In affirming, the appeals court cited (and distinguished) prior case law, but for the most part relied on the plain language of the statutes and pertinent legislative history of Congressional actions (or intentional inaction) related to regulation of mobile sources of diesel exhausts and rail yards. Relying on the principle of expressio unius est exclusio alterius (when Congress expresses meaning through a list, a court may assume that what is not listed is excluded), the court of appeals noted that "emitting" is excluded from the definition in RCRA of "disposal." Citing §6903(3), the court of appeals added that the specific statutory text further limits the definition of "disposal" to "placement" of solid waste "into or on any land or water" and concluded that emitting the exhaust into the air does not equate to placing the exhaust into or on any land or water. The 9th Circuit concluded that to decide otherwise would be rearranging the wording of the statute which courts cannot do. Specifically, the court of appeals held, "Reading §6903(3) as Congress has drafted it, ‘disposal’ does not extend to emissions of solid waste directly into the air."
The 9th Circuit might have stopped there, but it did not The Court of Appeals further supported its decision by (1) recognizing that the term "emitting" was used elsewhere in the statute and, therefore, was intentionally excluded from the definition of "disposal," and (2) reviewing the legislative history and determining that Congress had opted not to address diesel emissions from locomotives, heavy-duty trucks, and buses at various points in the history of the Clean Air Act amendments adopted in 1970. It also noted that a railroad emissions study required during the planning of a 1977 Clean Air Act overhaul (only one year after enactment of RCRA) omitted rail yards and mobile sources and resulted in a prohibition of federal regulation of "indirect sources" that included corridors attracting mobile sources, like roads or highways, leaving regulation of those sources entirely to the states. The opinion also discussed later amendments to the Clean Air Act, finding that in the 1990 Amendments to the Clean Air Act, Congress finally required EPA to promulgate regulations setting forth standards applicable to emissions from new locomotives and new engines used in locomotives and prohibited states from doing the same, but left the regulation of indirect sources including rail yards, exclusively to the states, noting that, once again, in 1990, RCRA applied to neither.
The court of appeals was not persuaded by plaintiffs' argument that the two statutes should be "harmonized" to fill any gaps, or that there was irreconcilable conflict between the two statutes, observing that in actuality no conflict existed because neither statute applied to rail yards' diesel exhausts. But to put an exclamation point on its holding, the 9th Circuit added: “[H]owever, to the extent that its text is ambiguous, RCRA's statutory and legislative histories resolve that ambiguity.”
The 9th Circuit's straightforward analysis of the plain language of the statutes and the statutory history of Congressional action in this opinion is a refreshing contrast to recent opinions in which courts have struggled to find justification for EPA's attempts to regulate in areas where Congress has clearly failed to take action.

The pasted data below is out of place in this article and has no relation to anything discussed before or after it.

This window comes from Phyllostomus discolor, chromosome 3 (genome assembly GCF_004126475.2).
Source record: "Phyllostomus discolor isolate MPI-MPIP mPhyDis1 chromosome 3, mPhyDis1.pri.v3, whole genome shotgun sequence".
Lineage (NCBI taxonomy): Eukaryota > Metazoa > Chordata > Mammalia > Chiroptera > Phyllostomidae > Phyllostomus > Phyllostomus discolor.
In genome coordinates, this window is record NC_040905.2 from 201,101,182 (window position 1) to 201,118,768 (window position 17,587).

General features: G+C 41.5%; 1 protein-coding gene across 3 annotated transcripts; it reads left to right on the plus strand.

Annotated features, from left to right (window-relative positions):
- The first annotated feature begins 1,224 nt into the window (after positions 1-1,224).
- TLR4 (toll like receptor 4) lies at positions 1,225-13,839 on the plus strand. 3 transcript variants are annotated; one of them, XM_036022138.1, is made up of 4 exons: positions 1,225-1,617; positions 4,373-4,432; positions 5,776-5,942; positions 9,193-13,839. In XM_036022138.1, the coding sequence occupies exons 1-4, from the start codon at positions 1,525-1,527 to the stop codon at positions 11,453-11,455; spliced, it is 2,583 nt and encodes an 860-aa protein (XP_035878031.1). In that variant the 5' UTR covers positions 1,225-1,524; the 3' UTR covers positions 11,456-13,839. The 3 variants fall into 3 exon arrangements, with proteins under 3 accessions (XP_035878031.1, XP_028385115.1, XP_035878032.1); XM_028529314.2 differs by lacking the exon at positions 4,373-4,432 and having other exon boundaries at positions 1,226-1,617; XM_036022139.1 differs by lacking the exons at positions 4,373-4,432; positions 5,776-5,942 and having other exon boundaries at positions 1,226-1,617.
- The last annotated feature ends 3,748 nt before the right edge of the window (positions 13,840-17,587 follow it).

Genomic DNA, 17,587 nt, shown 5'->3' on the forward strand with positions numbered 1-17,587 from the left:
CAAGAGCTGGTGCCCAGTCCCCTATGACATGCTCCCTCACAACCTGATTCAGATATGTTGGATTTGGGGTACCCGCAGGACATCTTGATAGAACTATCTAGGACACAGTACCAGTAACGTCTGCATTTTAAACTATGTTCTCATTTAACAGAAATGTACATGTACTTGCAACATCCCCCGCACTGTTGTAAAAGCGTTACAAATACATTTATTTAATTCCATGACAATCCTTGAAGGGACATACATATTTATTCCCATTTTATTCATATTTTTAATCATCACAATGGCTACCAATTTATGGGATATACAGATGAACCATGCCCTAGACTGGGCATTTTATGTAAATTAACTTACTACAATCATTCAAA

Posted on August 26, 2014
As August gives way to harvest time, I decided to take this blog down to earth and talk about vegetable seeds. In particular, the news of a recent crackdown by the Pennsylvania Department of Agriculture on a local seed library.
In honor of Earth Day, the Simpson Library in Mechanicsburg, Pennsylvania decided to start a seed lending library. Seed exchanges are of course not a new concept. For countless generations, seeds have been collected and saved for later planting and have been swapped as well, whether among neighbors or at such venues as county fairs. In recent years, seed libraries have “sprung” up across the United States to preserve the genetic diversity of locally grown crops and encourage local gardening.
The Simpson Library, after consulting the county extension service, got its initiative off to a promising start, with sixty people signing up. Program participants could “borrow” seeds before the growing season and “donate” seeds back to the library at the end of the season. However, the Library was in for a big surprise. On June 12 the Pennsylvania Department of Agriculture informed the Library of several requirements under the Pennsylvania Seed Act, including the need for a license to distribute or supply the seed, and the necessity of having its name appear on each seed packet. In addition, each packet would have to be tested for purity and germination rate in accordance with rigorous requirements, with the same procedure to be followed for seeds donated back to the seed library at the end of the growing season. The Department explained that noncompliance could result in mislabeling of seed, propagation of potentially invasive plant species, cross pollination of varietals, and introduction of out-of-state poisonous plants.